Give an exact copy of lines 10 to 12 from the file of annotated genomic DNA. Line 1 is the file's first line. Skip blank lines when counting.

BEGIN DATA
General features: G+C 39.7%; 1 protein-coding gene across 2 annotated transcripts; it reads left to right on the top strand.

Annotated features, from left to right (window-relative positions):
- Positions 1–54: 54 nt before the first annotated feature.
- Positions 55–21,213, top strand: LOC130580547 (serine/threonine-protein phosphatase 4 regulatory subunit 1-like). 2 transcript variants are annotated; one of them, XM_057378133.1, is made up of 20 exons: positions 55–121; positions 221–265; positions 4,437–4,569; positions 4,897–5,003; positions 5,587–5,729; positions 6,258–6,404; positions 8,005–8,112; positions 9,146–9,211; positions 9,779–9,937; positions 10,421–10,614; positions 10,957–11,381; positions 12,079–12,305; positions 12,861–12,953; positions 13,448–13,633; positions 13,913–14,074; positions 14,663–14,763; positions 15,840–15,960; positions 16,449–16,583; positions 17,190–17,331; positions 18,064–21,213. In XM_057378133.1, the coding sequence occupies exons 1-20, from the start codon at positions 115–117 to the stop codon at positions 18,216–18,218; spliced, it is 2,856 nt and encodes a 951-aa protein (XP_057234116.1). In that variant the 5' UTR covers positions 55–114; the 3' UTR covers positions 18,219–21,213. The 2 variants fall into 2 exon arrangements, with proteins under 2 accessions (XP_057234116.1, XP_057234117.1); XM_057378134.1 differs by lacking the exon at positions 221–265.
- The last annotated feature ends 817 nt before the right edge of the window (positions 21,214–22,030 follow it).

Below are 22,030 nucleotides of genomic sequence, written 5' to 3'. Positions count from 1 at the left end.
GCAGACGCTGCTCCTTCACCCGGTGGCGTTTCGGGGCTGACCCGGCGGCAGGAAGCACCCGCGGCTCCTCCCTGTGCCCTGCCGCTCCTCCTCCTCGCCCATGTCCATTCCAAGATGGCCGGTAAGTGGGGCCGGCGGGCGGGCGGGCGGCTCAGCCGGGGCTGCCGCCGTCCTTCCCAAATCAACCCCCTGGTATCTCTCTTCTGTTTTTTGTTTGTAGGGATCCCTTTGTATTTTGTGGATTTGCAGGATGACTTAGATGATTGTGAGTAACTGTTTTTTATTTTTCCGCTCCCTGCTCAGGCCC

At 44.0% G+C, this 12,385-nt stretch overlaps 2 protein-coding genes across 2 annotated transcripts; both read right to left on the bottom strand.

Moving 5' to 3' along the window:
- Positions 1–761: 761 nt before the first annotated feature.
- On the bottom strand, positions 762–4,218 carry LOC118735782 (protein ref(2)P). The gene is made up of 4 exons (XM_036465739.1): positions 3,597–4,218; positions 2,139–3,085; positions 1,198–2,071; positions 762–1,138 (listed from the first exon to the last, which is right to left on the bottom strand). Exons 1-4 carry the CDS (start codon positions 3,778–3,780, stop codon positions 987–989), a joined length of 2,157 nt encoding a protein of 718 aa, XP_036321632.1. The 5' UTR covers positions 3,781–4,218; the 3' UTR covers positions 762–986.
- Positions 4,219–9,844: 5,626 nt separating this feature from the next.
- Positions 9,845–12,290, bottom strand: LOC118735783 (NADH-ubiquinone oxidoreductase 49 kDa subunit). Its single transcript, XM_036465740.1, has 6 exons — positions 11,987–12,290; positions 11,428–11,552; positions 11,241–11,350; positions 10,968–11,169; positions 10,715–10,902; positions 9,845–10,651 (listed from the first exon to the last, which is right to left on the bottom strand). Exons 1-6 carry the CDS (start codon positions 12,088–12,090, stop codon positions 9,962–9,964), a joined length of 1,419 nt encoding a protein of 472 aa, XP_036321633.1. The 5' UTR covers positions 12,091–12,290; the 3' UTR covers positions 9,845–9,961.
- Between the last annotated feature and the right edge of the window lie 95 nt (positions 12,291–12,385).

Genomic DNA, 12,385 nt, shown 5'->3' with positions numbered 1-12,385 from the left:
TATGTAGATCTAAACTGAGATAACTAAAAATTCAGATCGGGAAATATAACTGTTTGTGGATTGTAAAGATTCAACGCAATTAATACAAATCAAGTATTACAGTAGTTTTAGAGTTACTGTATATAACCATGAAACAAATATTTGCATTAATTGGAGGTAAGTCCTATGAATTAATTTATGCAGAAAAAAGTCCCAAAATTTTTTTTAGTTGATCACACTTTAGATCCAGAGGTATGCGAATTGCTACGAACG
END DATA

- Positions 1–761: 761 nt before the first annotated feature.
- On the bottom strand, positions 762–4,218 carry LOC118735782 (protein ref(2)P). The gene is made up of 4 exons (XM_036465739.1): positions 3,597–4,218; positions 2,139–3,085; positions 1,198–2,071; positions 762–1,138 (listed from the first exon to the last, which is right to left on the bottom strand). Exons 1-4 carry the CDS (start codon positions 3,778–3,780, stop codon positions 987–989), a joined length of 2,157 nt encoding a protein of 718 aa, XP_036321632.1. The 5' UTR covers positions 3,781–4,218; the 3' UTR covers positions 762–986.
- Positions 4,219–9,844: 5,626 nt separating this feature from the next.